Your HTI En Conjunto Association (ECA) celebrates Día de Los Muertos Friday, November 1. We are featuring reflections from HTI friends and alumni. Share your pictures and reflections, and tag us on Facebook, Instagram, and Twitter.

Building the Altar

Traditions and rituals have been passed down de generación a generación because they work, they help us live, they help us thrive. The altarcitos we make for our beloved difuntos are a tradition that helps us deal with one of the most devastating moments in our lives, the loss of a loved one. And so it was on that Spring day when the world was blooming, and a call from a weeping colleague began the chain of phone calls and messages that communicated the sudden passing of our dear colleague David A. Sánchez.

It was almost automatic, to get to the university, to put out the call that we would build an altarcito, and then to begin to craft a communal space for our memories of our friend. I was grateful to have the tradition guide us, at that moment, I didn’t need to rely on my creativity, I just needed to follow the wisdom of those who came before me. We began with the altar table, then flowers, then pictures, and then a board for messages, which soon spread out to the adjoining walls.

David’s presence was tactile, fragrant, intimate. There were veladoras, which our colleague Amir Hussain purchased at a bodega and kept lit. There were the flowers, which appeared unexpectedly, as people made the journey to our department to pay their respects. There were images, crosses, golf balls, pilgrim’s shells, hearts, wine corks, and prayers, lots and lots of prayers. The picture of our altarcito circled the globe through social media and gave us all a focal point to remember the promise — we will see our brother David again.

Cecilia González-Andrieu, PhD

Celebrating and Remembering Women

My first time participating in creating a Day of the Dead altar was with the students from my Women and Religion class this semester. We set our objective to be in line with the subject of our course topic–to celebrate and remember women who have made a meaningful contribution to our religious tradition or to the field of Religious Studies generally. Students could bring pictures and items of remembrance and offering to build the altar. I set up our table with fabric from Mexico, a succulent, some flowers, a little papel picado and then let students do the rest. As students walked in, they placed their items on the table and the altar gradually came together. The energy in the room was quieter than usual, absent of the usual pre-class conversation—there was a reverent mood present.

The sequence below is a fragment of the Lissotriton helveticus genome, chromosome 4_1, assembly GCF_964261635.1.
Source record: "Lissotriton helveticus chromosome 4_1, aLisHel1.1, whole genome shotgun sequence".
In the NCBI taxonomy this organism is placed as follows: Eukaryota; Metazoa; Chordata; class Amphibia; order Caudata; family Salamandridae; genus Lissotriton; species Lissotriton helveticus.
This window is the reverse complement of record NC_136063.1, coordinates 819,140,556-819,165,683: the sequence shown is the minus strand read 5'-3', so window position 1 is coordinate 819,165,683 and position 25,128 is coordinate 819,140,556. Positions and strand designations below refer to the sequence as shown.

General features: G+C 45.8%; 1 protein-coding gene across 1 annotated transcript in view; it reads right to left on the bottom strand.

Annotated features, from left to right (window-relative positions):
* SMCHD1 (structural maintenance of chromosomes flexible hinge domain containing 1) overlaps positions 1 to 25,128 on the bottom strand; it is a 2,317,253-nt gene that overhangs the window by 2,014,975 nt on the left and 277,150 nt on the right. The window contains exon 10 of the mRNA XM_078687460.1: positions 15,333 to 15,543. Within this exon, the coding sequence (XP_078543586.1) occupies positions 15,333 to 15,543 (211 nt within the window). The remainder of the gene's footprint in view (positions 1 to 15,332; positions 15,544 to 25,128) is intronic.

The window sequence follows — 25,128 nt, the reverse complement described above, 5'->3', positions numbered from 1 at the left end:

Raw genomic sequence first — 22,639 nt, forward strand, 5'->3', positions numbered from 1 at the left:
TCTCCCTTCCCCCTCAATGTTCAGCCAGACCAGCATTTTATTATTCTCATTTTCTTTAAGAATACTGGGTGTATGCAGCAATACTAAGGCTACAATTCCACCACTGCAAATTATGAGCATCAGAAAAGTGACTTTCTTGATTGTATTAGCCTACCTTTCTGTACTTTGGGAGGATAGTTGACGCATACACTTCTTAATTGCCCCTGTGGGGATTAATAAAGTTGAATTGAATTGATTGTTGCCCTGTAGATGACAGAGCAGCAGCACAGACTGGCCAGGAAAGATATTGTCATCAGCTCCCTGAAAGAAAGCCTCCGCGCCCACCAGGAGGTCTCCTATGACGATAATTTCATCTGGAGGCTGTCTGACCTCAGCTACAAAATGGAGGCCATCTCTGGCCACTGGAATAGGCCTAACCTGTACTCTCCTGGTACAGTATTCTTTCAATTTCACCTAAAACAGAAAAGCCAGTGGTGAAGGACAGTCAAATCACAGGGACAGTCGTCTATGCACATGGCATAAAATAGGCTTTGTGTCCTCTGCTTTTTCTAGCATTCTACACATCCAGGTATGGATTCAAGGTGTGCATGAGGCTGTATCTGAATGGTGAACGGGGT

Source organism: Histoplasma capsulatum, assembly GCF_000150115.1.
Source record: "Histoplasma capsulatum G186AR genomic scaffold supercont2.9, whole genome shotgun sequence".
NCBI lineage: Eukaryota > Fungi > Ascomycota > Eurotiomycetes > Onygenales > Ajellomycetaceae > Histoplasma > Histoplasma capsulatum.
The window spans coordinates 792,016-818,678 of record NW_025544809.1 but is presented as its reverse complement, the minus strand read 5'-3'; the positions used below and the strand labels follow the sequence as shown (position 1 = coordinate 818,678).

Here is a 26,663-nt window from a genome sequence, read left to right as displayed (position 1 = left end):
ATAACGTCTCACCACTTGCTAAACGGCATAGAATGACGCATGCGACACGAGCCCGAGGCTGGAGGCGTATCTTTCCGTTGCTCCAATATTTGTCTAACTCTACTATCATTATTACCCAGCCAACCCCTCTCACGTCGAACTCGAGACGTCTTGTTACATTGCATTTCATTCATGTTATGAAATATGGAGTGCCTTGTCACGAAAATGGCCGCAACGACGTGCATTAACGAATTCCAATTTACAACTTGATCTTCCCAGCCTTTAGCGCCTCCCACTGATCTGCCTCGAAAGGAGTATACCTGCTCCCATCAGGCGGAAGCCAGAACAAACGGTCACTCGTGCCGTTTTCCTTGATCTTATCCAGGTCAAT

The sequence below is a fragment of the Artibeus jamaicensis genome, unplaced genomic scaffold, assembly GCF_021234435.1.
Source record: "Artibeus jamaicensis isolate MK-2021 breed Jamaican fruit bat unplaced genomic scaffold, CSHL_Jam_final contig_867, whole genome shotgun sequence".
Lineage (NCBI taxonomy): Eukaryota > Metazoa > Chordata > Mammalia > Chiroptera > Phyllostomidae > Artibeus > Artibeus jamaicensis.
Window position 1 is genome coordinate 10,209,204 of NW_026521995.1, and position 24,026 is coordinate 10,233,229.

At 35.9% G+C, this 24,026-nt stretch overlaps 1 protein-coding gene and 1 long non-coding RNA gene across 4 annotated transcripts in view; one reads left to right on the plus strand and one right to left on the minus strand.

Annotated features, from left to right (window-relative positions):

When it all came together, represented on the altar were feminist icons, womanist theologians, and female historical figures–women who inspired and opened space up for us to feel more at home in the world–Carrie Fisher, Audre Lorde, Mary Daly. But there were also sisters, mothers, and grandmothers, and this is where students shed some tears and an overarching theme emerged. The stories were of the strength and perseverance of women in their families who suffered violence and abuse in their own homes. They told of the women who, despite their struggle, were a gentle presence who brought faith to their households. In an emotionally honest way, students gave witness to the difficult reality of women’s lives in the face of patriarchy and the role that religion played in their survival. It was a different kind of moment and energy than is usual for our classroom – it was vulnerable and brave – and a good reminder that it is important to take the time to pause and remember those whom we have lost but who we continue to love and to cherish.

Xochitl Alvizo, PhD

Remembering My Mother

Last year I celebrated ‘Dia De Los Muertos’ at HTI for the first time. It was an incredible experience and beautiful moment to remember those who passed away and those most cherished to us. I was able to share about my wonderful mother who passed away a few years back. It was a memorable experience for me at HTI.

Stephen DiTrolio, Princeton Theological Seminary MATS ’20

Mom, my brother Chris, and I on a family vacation in Washington, DC.